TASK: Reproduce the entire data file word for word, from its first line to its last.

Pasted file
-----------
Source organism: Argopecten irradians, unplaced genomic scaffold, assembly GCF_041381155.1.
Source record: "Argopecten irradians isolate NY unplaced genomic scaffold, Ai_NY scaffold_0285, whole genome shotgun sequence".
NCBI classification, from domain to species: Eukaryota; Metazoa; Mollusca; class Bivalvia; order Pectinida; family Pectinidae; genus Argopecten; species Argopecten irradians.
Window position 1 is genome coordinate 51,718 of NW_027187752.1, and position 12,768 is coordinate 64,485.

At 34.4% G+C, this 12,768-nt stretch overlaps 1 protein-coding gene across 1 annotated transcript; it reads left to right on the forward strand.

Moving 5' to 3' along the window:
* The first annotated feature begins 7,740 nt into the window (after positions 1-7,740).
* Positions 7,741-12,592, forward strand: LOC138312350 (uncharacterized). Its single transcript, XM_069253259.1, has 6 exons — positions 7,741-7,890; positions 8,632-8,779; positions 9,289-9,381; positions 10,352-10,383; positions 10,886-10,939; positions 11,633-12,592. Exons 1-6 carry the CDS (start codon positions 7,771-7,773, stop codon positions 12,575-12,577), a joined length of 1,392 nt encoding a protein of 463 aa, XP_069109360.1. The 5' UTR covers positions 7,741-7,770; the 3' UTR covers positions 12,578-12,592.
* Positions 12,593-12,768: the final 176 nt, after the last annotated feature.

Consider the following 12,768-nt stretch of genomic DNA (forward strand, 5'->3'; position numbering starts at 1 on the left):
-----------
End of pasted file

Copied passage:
Source organism: Argopecten irradians, unplaced genomic scaffold, assembly GCF_041381155.1.
Source record: "Argopecten irradians isolate NY unplaced genomic scaffold, Ai_NY scaffold_0285, whole genome shotgun sequence".
NCBI classification, from domain to species: Eukaryota; Metazoa; Mollusca; class Bivalvia; order Pectinida; family Pectinidae; genus Argopecten; species Argopecten irradians.
Window position 1 is genome coordinate 51,718 of NW_027187752.1, and position 12,768 is coordinate 64,485.

At 34.4% G+C, this 12,768-nt stretch overlaps 1 protein-coding gene across 1 annotated transcript; it reads left to right on the forward strand.

Moving 5' to 3' along the window:
* The first annotated feature begins 7,740 nt into the window (after positions 1-7,740).
* Positions 7,741-12,592, forward strand: LOC138312350 (uncharacterized). Its single transcript, XM_069253259.1, has 6 exons — positions 7,741-7,890; positions 8,632-8,779; positions 9,289-9,381; positions 10,352-10,383; positions 10,886-10,939; positions 11,633-12,592. Exons 1-6 carry the CDS (start codon positions 7,771-7,773, stop codon positions 12,575-12,577), a joined length of 1,392 nt encoding a protein of 463 aa, XP_069109360.1. The 5' UTR covers positions 7,741-7,770; the 3' UTR covers positions 12,578-12,592.
* Positions 12,593-12,768: the final 176 nt, after the last annotated feature.

Consider the following 12,768-nt stretch of genomic DNA (forward strand, 5'->3'; position numbering starts at 1 on the left):